A flurry of wind turbine applications have been submitted to Fife Council for sites across the region in the last few days.
Three turbines earmarked for a farm near Auchtertool head the list of proposals, while single turbines have also been suggested for Thornton, Anstruther and Newport-onTay.
Renewable Energy Ventures Ltd wants to develop the three 99.5m turbines at Clentrie Farm after farmer Tom Mitchell identified them as a way of offsetting energy costs from his livestock farming.
They would each generate 2.3MW of electricity and those behind the project hope it will find favour with councillors as it is smaller than turbines previously consented at Little Raith (126m), North West Saline Windfarm (120m) and Westfield (110m).
A Renewable Energy Ventures spokesperson said the proposal would cost between £1.8m and £2.2m, suggesting that more than 50% of that will be spent locally through contracts placed with electrical and civil engineering companies to fencers and hoteliers.
The firm said: “An extensive programme of environmental assessment has been carried out in relation to this proposed wind cluster project.
“No unacceptably adverse effects have been predicted and therefore, based on the information available to date, it is concluded that the project could be successfully accommodated into the local area.”
If approved, the turbines would be landed at Methil Docks and transported to the site.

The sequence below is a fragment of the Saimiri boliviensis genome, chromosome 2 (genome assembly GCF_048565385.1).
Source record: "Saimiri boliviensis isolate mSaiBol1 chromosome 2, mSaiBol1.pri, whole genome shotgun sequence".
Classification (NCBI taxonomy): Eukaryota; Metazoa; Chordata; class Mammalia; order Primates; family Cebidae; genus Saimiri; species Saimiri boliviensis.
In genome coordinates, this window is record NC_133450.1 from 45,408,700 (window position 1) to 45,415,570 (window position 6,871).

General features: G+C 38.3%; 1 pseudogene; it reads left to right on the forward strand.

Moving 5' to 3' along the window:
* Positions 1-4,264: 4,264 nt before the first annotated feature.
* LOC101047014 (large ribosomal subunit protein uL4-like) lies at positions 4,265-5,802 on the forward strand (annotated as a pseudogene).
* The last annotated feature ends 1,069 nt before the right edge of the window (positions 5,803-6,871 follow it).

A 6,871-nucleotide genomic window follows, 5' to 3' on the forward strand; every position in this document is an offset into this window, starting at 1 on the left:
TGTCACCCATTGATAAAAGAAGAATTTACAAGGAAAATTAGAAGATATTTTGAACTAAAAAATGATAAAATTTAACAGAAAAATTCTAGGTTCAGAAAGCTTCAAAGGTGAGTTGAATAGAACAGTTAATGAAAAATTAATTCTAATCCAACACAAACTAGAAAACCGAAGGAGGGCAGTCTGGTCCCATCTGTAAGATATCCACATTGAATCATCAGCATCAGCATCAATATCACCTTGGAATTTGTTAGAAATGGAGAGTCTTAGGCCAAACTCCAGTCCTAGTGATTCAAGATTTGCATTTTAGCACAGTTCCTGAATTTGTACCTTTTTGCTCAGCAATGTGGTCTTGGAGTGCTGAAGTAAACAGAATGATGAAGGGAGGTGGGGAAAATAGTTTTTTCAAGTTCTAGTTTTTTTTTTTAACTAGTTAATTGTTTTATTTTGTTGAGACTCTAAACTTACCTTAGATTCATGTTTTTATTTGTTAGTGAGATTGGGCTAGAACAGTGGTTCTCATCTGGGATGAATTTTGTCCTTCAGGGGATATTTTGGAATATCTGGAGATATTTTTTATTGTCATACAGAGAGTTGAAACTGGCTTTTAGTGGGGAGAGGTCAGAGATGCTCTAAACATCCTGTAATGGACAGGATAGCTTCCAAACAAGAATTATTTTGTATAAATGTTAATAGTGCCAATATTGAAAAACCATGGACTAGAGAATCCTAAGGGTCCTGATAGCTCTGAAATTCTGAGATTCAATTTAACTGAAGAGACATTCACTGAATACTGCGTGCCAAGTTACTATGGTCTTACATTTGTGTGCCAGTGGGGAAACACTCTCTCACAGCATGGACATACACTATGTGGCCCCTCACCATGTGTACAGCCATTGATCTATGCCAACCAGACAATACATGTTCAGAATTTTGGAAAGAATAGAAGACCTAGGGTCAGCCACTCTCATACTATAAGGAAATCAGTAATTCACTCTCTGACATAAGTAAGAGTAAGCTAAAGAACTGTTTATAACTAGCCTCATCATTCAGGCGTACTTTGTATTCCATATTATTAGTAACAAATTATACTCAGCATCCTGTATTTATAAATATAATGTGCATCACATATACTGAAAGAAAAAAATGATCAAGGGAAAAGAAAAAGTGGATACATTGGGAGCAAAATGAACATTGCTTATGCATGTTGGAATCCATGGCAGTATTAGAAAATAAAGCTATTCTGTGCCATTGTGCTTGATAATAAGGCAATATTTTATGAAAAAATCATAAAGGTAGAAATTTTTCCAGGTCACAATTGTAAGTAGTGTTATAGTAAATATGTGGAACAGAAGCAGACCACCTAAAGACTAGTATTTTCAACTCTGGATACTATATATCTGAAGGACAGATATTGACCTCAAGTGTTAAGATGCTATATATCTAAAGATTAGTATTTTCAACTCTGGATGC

The application is just one of five turbine-related consents being sought in the last seven days, with all likely to need councillors’ approval if locals express enough objections.
The largest of those has been targeted at Skeddoway Farm, just off Strathore Road in Thornton, where Wind Direct want to put up one 110m wind turbine.
According to developers, it would result in construction contracts worth an estimated £300,000 placed with local companies and would help to sustain the long-term viability of the farm itself.
A Wind Direct spokesperson said: “The importance of diversification within the farm economy is widely recognised, with alternative and additional enterprises making a valuable contribution to both total farm business incomes and more broadly to the rural economy.
“At Skeddoway Farm, the turbine would co-exist with current agricultural practices and land use, contributing to the longterm security and viability of the farm.”
Elsewhere, near Anstruther, applications for a 47m wind turbine at Knightsward Farm and a 17.75m wind turbine at Lochton Farm have both been lodged with the council.
A 74m single wind turbine has also been envisaged for Cruivie Farm near Newport-on-Tay.
Lomond Energy, an independent renewable energy development company based in West Dunbartonshire, is behind the Cruivie proposal and says the site was chosen, among other reasons, because there were no international or national landscape or nature conservation designations within the site boundary and because it is an exposed location with good wind speeds close to the grid.
With so many turbine applications coming forward, councillors are coming underincreasing pressure to give more weight to the cumulative impact of such devices on the landscape.
However a 136-page appraisal from Lomond Energy about the Cruivie Farm project suggests the landscape could accommodate the turbine, with only a “low effect” on the surrounding landscape and visual amenity.
It also points out similar turbines that have been installed or approved within 20km of the sites.
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